Birth Control and Democracy

Thursday, March 8th, 2012

(By Mark Bridger, cross-posted at ThatMansScope)

The 7 – 2 Supreme Court decision Griswold vs. Connecticut (1965) established the right of married people to purchase and use birth control devices. Six years later, Eisenstadt vs. Baird extended this to unmarried couples as well. (I was living in Massachusetts when that happened and remember Bill Baird’s courage and dedication in risking his freedom to make this test case.)

Given the virtually total acceptance of birth control by Americans — even, or especially among Catholics — it is highly unlikely that this right can be denied. I would venture to say it is less likely than the re-imposition of Prohibition — in spite of ravings from lunatics like Rick Santorum and the hierarchy of the Catholic Church.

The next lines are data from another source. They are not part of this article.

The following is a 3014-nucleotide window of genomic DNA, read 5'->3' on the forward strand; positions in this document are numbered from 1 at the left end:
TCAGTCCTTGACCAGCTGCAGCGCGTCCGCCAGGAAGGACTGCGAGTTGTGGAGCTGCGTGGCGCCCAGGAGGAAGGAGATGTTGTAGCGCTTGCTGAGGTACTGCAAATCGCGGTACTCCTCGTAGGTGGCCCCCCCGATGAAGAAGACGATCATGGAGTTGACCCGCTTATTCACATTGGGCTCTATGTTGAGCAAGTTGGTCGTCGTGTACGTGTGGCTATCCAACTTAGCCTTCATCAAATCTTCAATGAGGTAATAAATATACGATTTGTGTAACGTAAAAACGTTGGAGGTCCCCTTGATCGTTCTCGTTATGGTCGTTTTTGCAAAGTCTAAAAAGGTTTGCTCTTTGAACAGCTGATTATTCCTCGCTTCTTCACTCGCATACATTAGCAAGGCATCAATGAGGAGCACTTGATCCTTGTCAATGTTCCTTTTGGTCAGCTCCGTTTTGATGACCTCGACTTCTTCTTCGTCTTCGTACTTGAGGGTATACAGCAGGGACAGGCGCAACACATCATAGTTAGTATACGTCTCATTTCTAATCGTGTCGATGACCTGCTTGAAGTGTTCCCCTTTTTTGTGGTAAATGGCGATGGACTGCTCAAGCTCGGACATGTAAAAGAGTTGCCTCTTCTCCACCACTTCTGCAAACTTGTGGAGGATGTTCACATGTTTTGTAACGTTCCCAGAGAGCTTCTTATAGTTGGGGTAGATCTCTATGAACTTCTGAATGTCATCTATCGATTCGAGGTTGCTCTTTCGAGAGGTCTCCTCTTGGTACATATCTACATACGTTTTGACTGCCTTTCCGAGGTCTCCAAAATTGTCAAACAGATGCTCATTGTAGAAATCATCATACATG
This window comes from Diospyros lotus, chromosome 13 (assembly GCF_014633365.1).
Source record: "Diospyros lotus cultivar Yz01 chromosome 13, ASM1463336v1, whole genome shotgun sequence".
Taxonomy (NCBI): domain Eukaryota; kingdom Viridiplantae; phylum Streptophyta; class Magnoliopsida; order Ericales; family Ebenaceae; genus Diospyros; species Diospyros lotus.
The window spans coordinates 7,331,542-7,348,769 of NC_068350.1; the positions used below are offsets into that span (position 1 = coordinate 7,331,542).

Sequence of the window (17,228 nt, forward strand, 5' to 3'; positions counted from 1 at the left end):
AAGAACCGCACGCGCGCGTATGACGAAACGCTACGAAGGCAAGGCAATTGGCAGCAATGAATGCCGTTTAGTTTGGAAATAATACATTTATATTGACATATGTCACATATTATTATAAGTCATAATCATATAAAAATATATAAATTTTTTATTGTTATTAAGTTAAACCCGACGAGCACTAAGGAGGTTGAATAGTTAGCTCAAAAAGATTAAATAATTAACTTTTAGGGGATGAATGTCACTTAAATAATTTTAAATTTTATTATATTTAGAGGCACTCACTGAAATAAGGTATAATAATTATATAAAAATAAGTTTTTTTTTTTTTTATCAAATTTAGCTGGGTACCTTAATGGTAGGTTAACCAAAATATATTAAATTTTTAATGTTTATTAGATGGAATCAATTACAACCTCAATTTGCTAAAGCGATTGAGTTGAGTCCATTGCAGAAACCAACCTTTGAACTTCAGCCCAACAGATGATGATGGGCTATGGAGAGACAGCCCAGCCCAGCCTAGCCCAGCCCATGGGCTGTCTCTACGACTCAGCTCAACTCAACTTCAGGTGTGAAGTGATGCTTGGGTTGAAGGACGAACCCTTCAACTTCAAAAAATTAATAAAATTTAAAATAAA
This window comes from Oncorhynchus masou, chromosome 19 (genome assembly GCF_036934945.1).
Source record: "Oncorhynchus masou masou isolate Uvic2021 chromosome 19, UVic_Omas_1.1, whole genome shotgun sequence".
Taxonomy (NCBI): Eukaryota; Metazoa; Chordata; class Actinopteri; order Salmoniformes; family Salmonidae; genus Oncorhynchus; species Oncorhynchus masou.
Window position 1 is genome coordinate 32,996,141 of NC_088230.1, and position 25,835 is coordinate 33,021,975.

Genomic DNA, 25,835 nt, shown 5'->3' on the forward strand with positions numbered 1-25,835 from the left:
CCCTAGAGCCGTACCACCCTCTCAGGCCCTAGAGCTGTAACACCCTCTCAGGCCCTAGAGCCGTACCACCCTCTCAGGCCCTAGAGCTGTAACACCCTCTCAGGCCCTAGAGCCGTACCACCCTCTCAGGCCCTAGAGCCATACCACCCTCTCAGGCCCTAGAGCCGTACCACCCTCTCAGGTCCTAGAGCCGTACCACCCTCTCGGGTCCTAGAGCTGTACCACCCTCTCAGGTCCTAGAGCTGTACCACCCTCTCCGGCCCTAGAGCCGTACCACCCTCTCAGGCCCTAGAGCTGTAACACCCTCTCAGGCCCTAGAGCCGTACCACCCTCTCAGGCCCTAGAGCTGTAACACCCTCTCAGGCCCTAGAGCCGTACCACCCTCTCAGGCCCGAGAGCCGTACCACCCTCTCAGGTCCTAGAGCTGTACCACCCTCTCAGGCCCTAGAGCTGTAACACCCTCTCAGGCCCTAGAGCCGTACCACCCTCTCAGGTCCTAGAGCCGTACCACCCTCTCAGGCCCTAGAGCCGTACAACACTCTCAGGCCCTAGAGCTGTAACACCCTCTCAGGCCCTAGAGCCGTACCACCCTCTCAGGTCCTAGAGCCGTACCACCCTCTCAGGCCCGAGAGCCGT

So, despite a lot of hyperbole, the issue these days is mostly: Who pays for it?

As it stands now, it is the issuers of health insurance, under the Affordable Health Care Act (popularly called “ObamaCare”), that are required to foot the bill. It is important to note, in this context, that it is not the “American Taxpayer” who pays for anyone’s contraception: that’s simply not the way it works, Rush Limbaugh to the contrary (except possibly in the case of Medicaid, which is barely in the controversy here anyway).

Arguments pro and con involve the following:

1. The Viagra argument
2. The Mental Health argument
3. The Running Shoes argument
4. The Prescription Drug argument.